Good morning, RVA! It's 76 °F, and, while highs will stay in the mid 80s, there’s a chance for thunderstorms throughout the afternoon. Keep an eye out!
Justin Mattingly at the Richmond Times-Dispatch has an update from last night’s RPS school board meeting 💸. The board talked about how they’d spend their new-to-them money, and it’s no surprise what they intend to focus on: HVAC, bathrooms, that kind of stuff. There are some other interesting items of note hidden behind the paywall, one of which is new school buses. The existing bus fleet is getting old, so, makes sense, but it’s unfortunate that the timing didn’t work out a little better with RPS’s new public transit initiative for high school students. I imagine, in the long run, the plan is to reduce school bus spending.
Mark Robinson, also at the RTD, is keeping an eye on the Creighton Court redevelopment project 💸 as RRHA tries to transition folks out of old public housing and into better options. A big takeaway for me from this article: at least 150 folks signed up to get on a waiting list for vouchers for just 24 units across a couple different developments. Our affordable housing needs way outpace current availability.
Bike lanes are popping up (or, at least, trying to pop up) all across the City. I just got an email from the Department of Public Works yesterday saying construction of a westbound contra-flow bikelane on Grayland Avenue between Robinson and Harrison Streets will begin early September. Unfortunately, if you’re trying to head east, you’ll ride in traffic with sharrows—I’m guessing the street isn’t wide enough to support both a bi-directional bike lane and a lane of parking. I’m definitely too lazy to look through this engineering document (PDF) to find out, but I’d be interested in at least knowing the Terrible Consequences of taking away just enough parking to make a two-way bike lane happen. I imagine that folks will now just ride the wrong way in the one-way bike lane rather than ride in the street. Anyway, I’m not trying to complain too much about more bike lanes, because any new bike lane is one more than we have now. DPW has a handy fact sheet (PDF) with some cross sections of what the street will look like with the new bike lane, including floating parking like you see on Franklin Street now.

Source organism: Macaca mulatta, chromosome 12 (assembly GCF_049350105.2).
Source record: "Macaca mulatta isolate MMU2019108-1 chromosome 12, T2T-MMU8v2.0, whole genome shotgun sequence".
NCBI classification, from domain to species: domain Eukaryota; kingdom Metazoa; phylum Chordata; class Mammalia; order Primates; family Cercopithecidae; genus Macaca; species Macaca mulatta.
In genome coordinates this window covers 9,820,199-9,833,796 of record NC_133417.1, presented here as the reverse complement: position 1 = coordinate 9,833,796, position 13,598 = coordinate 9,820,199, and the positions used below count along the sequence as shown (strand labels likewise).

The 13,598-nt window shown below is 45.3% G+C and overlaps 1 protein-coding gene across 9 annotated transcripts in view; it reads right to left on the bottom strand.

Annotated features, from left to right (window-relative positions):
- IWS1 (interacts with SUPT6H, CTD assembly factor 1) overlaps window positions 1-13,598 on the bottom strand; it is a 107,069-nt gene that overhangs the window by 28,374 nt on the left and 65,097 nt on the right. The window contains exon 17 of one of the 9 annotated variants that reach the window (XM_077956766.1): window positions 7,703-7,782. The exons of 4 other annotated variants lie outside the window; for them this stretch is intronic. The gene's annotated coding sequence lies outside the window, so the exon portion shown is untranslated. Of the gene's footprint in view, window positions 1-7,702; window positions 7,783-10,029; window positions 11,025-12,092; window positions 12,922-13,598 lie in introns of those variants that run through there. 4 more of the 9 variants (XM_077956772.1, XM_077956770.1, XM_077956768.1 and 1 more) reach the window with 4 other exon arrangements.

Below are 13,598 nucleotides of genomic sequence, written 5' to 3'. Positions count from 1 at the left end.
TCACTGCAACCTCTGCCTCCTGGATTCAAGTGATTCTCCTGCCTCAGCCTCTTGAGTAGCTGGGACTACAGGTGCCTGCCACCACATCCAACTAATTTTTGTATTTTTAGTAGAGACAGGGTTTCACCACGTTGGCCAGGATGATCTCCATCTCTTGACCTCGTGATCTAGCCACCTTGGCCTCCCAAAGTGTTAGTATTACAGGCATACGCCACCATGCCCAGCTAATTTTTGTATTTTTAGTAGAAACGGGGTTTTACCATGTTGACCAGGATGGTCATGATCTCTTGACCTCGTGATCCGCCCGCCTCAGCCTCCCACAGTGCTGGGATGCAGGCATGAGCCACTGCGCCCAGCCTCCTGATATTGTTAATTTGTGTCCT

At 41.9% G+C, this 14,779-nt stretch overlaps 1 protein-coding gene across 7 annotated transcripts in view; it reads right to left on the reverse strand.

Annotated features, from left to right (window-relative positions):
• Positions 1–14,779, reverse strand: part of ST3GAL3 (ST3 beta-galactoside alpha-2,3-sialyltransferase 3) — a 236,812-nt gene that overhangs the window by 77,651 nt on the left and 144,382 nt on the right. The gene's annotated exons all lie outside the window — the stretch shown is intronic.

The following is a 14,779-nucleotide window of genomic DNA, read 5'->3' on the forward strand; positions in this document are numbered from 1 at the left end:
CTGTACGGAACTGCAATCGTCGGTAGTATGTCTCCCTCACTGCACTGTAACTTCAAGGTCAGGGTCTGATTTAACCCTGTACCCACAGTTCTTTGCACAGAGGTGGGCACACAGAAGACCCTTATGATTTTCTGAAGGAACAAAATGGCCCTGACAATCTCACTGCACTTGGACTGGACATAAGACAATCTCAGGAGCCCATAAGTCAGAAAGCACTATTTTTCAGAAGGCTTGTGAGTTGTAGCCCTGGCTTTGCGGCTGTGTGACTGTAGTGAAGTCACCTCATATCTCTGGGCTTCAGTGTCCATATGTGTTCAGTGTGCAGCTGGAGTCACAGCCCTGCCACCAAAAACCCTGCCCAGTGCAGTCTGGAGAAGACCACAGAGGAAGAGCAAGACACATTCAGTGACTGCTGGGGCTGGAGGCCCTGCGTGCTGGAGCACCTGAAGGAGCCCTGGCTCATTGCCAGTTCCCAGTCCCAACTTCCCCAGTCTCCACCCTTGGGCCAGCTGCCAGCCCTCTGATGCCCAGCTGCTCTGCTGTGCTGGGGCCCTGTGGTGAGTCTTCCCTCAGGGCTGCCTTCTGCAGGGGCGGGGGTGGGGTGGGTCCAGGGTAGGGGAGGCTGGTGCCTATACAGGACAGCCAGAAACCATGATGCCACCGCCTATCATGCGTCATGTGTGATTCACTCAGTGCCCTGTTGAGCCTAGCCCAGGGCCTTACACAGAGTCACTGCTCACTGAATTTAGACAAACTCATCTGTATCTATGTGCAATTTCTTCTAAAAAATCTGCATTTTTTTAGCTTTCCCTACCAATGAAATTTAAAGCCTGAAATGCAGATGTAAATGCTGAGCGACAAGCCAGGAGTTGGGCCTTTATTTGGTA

The RTD Editorial Board has this to say about a Monument Avenue resident and Confederate monument supporter: “We were especially happy to see that Helen Marie Taylor, now 94, is still fighting the good fight.” Certainly not the words I would have used! A person can have done a lot of good things in their life and still make some bad calls. You don’t have to be happy or supportive of them when they do. Meanwhile, south of here, students at UNC pulled down a Confederate monument on their own the night before classes began.
I am really into “Better Know a Board,” what I hope is an ongoing series by Ned Oliver at the Virginia Mercury. First up: The Board for Barbers and Cosmetology. To quote, “At this particular meeting, the half-full room smells good in a way public meetings usually do not – basically like hair product, but not at all overpowering.”
Saffeya Ahmed at RVA Mag lets us know about a cool a new mural project called “Fresh Paint” that has artists taking their inspiration from items in the Virginia Museum of History & Culture’s collection. You can watch the artists work on their pieces beginning September 10th.
Looks like the Governor has called a special session on August 30th, specifically for the General Assembly to redraw House of Delegates districts. More on this later, I’m sure.
This morning's longread
I’ve been thinking a lot lately about how I can move beyond recycling to limiting the amount of single-use plastic items I bring in to my life. But, if we really want to stem the ever-growing tide of trash plastic in our lives, we need to change some policies.
So what can we do to make responsible use of plastic a reality? First: reject the lie. Litterbugs are not responsible for the global ecological disaster of plastic. Humans can only function to the best of their abilities, given time, mental bandwidth and systemic constraints. Our huge problem with plastic is the result of a permissive legal framework that has allowed the uncontrolled rise of plastic pollution, despite clear evidence of the harm it causes to local communities and the world’s oceans. Recycling is also too hard in most parts of the U.S. and lacks the proper incentives to make it work well.
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